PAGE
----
Hasta-s & Their Usages

Hasta-s & Their Usages

Prof. T. Donappa, whose books, talk and behaviour give a good name to erudition, pedantry and position—he is an eminent scholar, author and the former Vice-Chancellor of Telugu University, Hyderabad—gave three lectures for the Department of Telugu of the University of Madras (Prof. G. Appa Rao's Endowment Lectures). One of them, specified in the invitation as Non-Verbal Communication in Human World, caught my attention and I managed to attend that.

Within the space of 70-80 minutes, he spoke an encyclopaedia of gesture, touching upon the origin, need and use of language, various methods of nonverbal communication and the way this was recorded by language (a typical example from Telugu : 'Kallerra chesadu' : He made his eyes red : He became angry). This give-and-take nature between non-verbal gesture, and its verbal description, he made graphically clear. He spoke, of course, about the use of gesture in dance, and of several invented gestural languages. Realisation of these links will infinitely deepen the understanding of abhinaya, by a dancer.

It is up to the dance institutions and convenors of dance conferences to make use of his enormous learning. A dancer, any dancer, cannot but be benefitted by listening to him. T. Donappa resides at Hyderabad.

Summing up Prof. Donappa's talk, Dr. V. Ramachandra M.A., Ph.D., talked for 10 minutes; his remarks did not add an iota to the subject at hand or to the understanding of the listeners. That's not very unusual. But very curious was his observation that he (Dr. Ramachandra) heard the song Meerajalagalada in a performance of Bhama Kalapam. How is this possible? Bhama Kalapam has been current at least for more than a century, whereas Meerajalagalada was composed by Sthanam Narasimha Rao in the thirties, as clearly spelled out by Sthanam himself in his autobiography in Telugu, for his own depiction of Satyabhama in the celebrated stage-play Sri Krishna Tulabharam.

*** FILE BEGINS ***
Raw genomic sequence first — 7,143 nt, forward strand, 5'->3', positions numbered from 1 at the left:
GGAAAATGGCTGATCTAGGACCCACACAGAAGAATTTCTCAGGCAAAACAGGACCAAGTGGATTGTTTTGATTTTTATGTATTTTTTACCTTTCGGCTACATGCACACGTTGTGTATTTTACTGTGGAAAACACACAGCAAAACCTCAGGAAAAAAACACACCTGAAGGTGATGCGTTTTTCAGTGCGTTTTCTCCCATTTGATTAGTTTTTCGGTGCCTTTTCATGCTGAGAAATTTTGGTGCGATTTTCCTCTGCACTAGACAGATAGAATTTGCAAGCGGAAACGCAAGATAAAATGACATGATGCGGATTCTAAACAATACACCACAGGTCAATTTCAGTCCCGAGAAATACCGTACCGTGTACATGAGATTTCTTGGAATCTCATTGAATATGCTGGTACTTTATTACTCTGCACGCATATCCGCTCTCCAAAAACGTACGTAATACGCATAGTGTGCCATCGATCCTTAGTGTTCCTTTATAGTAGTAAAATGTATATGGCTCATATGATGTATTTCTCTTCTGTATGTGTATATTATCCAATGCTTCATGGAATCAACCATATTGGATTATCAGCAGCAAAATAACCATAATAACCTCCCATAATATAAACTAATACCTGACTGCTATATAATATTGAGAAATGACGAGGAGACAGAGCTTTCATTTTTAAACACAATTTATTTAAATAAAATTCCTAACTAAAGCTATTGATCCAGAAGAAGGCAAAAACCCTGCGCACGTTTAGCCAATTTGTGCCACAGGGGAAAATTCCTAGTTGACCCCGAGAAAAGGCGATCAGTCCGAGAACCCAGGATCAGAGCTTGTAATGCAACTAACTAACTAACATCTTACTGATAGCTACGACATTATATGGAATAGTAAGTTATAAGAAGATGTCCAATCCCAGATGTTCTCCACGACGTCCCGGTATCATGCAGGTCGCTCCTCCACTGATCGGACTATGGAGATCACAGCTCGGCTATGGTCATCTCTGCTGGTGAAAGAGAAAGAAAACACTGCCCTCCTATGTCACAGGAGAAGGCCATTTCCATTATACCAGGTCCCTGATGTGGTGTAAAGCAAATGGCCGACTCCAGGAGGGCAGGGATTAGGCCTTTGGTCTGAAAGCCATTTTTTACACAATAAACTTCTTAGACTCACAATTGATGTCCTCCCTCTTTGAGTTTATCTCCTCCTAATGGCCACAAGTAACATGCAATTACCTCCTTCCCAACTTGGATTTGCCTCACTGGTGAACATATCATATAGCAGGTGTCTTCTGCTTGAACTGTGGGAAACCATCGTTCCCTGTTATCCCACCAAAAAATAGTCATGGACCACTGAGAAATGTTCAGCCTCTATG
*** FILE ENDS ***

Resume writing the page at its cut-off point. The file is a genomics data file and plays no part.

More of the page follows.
None amongst the degreed attending the lecture dared question him about this. The students who knew better must have thought that discretion is the better part of valour. I was too dumb-founded and puzzled to raise this point before the gathering dispersed. It strikes me now : could someone have presented a Bhama Kalapam interpolating this popular stage song ?

Incidentally Meerajalagalada, for which I have the lyrics and music (on disc, recorded by Sthanam himself more than 50 years ago; it is consequently out of copyright protection) can be utilised for an exquisite depiction of Satyabhama through Bharatanatyam. Kalanidhi Narayanan, do you read me?

This brings me to the hasta-s and their usage as codified in the Abhinaya Darpana. For the time being, I will take only two uses of pataka hasta and one of tripataka.

The thumb bent to touch the base of the forefinger, with the palm and four fingers extended is the pataka hasta. This hand has the maximum number of uses out of which those designated ghanaatapey and veedhipravesabhave are two. Ghanaatapey is defined as strong sunlight. The Sanskrit phrase admits of another meaning also, clouded sunlight. Before you ask the question, how can there be clouded sunlight, realise that in Tamil and Telugu there are similar expressions, namely 'oomai veyil', 'mooga enda' respectively; both of these can be literally translated as 'dumb' sunlight. The idea in question is the humid heat an overcast sky sometimes generates. This should be shown for ghanaatapey.

Why can't it be strong sunlight, as mentioned by Manmohan Ghosh and Ananda Coomaraswamy-Gopala Krishnayya Duggirala? Well, as admitted earlier, the phrase can be taken to mean that. But in Sanskrit usage, ghanaa is more usually associated with 'thick', 'dense' than with 'strong' or 'bright', which is the adjective to .be used if it is to qualify the word sunlight.